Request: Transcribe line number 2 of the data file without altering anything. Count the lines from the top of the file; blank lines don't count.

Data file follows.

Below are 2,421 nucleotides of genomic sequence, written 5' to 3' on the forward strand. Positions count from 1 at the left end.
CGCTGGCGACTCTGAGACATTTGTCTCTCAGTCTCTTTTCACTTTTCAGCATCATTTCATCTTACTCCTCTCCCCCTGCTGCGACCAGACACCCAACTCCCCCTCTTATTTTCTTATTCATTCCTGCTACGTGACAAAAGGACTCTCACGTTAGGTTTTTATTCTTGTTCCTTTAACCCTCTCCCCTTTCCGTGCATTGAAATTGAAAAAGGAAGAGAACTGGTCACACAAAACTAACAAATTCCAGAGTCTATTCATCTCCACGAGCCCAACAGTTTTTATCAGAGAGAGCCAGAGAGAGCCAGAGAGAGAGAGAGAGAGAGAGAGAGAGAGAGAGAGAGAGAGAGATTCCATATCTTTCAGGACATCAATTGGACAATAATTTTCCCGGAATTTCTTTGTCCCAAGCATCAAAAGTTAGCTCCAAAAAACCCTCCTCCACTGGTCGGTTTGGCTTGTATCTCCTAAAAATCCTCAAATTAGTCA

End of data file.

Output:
CGCTGGCGACTCTGAGACATTTGTCTCTCAGTCTCTTTTCACTTTTCAGCATCATTTCATCTTACTCCTCTCCCCCTGCTGCGACCAGACACCCAACTCCCCCTCTTATTTTCTTATTCATTCCTGCTACGTGACAAAAGGACTCTCACGTTAGGTTTTTATTCTTGTTCCTTTAACCCTCTCCCCTTTCCGTGCATTGAAATTGAAAAAGGAAGAGAACTGGTCACACAAAACTAACAAATTCCAGAGTCTATTCATCTCCACGAGCCCAACAGTTTTTATCAGAGAGAGCCAGAGAGAGCCAGAGAGAGAGAGAGAGAGAGAGAGAGAGAGAGAGAGAGAGAGAGATTCCATATCTTTCAGGACATCAATTGGACAATAATTTTCCCGGAATTTCTTTGTCCCAAGCATCAAAAGTTAGCTCCAAAAAACCCTCCTCCACTGGTCGGTTTGGCTTGTATCTCCTAAAAATCCTCAAATTAGTCA